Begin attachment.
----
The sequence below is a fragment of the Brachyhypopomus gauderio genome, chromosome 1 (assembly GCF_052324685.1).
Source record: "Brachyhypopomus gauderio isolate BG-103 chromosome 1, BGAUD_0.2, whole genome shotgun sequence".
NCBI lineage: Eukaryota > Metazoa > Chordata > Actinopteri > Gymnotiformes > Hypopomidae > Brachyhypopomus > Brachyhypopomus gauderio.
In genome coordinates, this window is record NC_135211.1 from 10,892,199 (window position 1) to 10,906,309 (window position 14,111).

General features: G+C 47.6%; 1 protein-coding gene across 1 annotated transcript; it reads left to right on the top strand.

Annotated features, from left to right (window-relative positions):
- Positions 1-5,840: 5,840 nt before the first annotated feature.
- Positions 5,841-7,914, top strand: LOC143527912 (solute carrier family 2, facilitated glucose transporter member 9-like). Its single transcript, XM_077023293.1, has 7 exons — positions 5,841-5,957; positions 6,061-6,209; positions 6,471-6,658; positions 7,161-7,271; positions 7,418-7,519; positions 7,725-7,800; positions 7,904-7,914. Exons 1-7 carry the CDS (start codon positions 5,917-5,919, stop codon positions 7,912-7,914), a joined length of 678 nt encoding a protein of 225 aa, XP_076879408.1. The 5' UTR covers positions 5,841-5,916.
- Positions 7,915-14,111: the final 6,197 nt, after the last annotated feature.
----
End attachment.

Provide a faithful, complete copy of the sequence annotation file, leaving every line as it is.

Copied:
The sequence below is a fragment of the Brachyhypopomus gauderio genome, chromosome 1 (assembly GCF_052324685.1).
Source record: "Brachyhypopomus gauderio isolate BG-103 chromosome 1, BGAUD_0.2, whole genome shotgun sequence".
NCBI lineage: Eukaryota > Metazoa > Chordata > Actinopteri > Gymnotiformes > Hypopomidae > Brachyhypopomus > Brachyhypopomus gauderio.
In genome coordinates, this window is record NC_135211.1 from 10,892,199 (window position 1) to 10,906,309 (window position 14,111).

General features: G+C 47.6%; 1 protein-coding gene across 1 annotated transcript; it reads left to right on the top strand.

Annotated features, from left to right (window-relative positions):
- Positions 1-5,840: 5,840 nt before the first annotated feature.
- Positions 5,841-7,914, top strand: LOC143527912 (solute carrier family 2, facilitated glucose transporter member 9-like). Its single transcript, XM_077023293.1, has 7 exons — positions 5,841-5,957; positions 6,061-6,209; positions 6,471-6,658; positions 7,161-7,271; positions 7,418-7,519; positions 7,725-7,800; positions 7,904-7,914. Exons 1-7 carry the CDS (start codon positions 5,917-5,919, stop codon positions 7,912-7,914), a joined length of 678 nt encoding a protein of 225 aa, XP_076879408.1. The 5' UTR covers positions 5,841-5,916.
- Positions 7,915-14,111: the final 6,197 nt, after the last annotated feature.